Infrasound propagation will be validated by measurements similar to the method used for source sound power and sound propagation. One notable difference is that data collection will occur for a minimum of one week each season to capture all appropriate meteorological classes. Measurements will be made simultaneously at four points out to a distance of 10 km. Pressure will be measured using micro barometers with a 50 foot radius cross shaped wind screen.

6.2.3 Outdoor to Indoor Level Differences

Measurements of the difference in level from outdoors to indoors for rural Canadian homes will follow the procedures of ISO 140-5:1998. Data will be obtained with the windows closed. For measurements using loudspeaker excitation, the results will be extended down to 16 Hz. In locations subject to sufficient WTS, these measurements will be supplemented down to 6.3 Hz using methods for air traffic in ISO 140-5, informative Annex D. Similar to the low frequency measurements made in Denmark (Hoffmeyer and Sondergaard, 2008) indoor measurements will include microphone positions 10 cm to 20 cm from trihedral corners. In addition, a reciprocal measurement of transmission loss will be made similar to the procedure of (Sharp and Martin, 1996) where the sound sources are located indoors. The reciprocal method also allows the possibility of using microphones located above the home. Results obtained with wind turbines will be compared to the other methods to determine the relationship between transmission loss, reverberation time and outdoor to indoor level difference for wind turbine sources.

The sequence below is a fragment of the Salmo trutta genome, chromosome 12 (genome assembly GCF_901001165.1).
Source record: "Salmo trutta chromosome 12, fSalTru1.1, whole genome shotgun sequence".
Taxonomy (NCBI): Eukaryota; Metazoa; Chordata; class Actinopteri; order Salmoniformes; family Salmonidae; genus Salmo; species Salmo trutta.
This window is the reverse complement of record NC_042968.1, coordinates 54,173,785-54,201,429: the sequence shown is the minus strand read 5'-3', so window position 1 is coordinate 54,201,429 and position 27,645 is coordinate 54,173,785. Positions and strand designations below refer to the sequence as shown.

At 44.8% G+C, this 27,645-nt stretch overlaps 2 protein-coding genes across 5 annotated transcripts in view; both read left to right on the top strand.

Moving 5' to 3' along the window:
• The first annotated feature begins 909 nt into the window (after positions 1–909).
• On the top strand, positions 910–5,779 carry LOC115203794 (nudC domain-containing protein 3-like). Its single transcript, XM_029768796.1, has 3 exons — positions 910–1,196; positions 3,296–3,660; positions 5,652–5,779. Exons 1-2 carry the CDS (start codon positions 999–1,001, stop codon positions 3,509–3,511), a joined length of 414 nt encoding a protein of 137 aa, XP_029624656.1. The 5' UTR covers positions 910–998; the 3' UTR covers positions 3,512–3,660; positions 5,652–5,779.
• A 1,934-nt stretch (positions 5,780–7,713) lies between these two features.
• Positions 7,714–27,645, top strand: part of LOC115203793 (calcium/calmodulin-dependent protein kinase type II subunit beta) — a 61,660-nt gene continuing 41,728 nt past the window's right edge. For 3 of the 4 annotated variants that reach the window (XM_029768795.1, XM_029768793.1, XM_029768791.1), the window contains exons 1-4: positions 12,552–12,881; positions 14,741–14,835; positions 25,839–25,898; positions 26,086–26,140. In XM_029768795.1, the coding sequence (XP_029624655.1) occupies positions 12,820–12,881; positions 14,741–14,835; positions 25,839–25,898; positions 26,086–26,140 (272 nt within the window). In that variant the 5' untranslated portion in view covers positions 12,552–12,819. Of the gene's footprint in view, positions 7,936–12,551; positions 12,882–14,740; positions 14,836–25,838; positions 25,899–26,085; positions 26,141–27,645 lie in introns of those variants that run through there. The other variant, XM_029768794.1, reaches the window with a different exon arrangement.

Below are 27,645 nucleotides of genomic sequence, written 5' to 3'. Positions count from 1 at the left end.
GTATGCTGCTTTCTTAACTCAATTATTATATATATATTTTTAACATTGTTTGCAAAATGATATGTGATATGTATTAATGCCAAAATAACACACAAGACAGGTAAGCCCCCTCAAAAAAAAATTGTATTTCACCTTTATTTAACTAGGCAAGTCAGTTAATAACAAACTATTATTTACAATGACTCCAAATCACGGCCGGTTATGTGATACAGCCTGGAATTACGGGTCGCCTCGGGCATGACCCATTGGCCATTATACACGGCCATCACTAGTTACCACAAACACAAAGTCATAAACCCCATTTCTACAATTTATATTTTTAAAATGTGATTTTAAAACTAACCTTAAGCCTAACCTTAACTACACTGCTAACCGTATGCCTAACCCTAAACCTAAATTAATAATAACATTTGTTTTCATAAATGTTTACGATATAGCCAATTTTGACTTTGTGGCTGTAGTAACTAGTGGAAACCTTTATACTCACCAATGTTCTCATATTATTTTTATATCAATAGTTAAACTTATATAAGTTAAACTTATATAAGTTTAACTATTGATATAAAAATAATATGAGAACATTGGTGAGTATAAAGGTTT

As these measurements will expose participants to sound, interior sound levels will be restricted below any and all Canadian occupational limits. For this reason, impulsive excitation to determine reverberation time using balloons will not be feasible, unless home owners are willing to leave the home during the measurements. A toy balloon can exceed 140 dB peak levels when popped. A bursting balloon can also result in startle which could lead to adverse reactions in young people suffering from Long QT syndrome. To avoid these problems, loudspeakers will be used to measure reverberation time and transmission loss according to ISO 140-5. The maximum level of the speakers will be limited to 104 dBA. To eliminate startle as a concern, the sound signal will be designed to ramp up slowly in volume.

To avoid disturbing neighbors, the nominal target outdoor sound level at the property line is 50 dBA. In some cases this does not allow sufficient signal to sound for the measurements. The sound will therefore be designed to be minimally intrusive by using random pink noise excitation, and shaping it with a graphic equalizer to be 6 dB above the background sound. Following ISO 140-5 the differences in levels in adjacent 1/3 octave bands will be kept below 6 dB. Also to avoid disturbing neighbors, the measurements according to ISO 140-5 can be supplemented, or replaced with reciprocal measurements of transmission loss using the procedure of Sharp and Martin (1996). In this case, the sound sources will be located indoors, which could allow outdoor levels to be as much as 80 dB lower than the levels that would be required for ISO 140-5.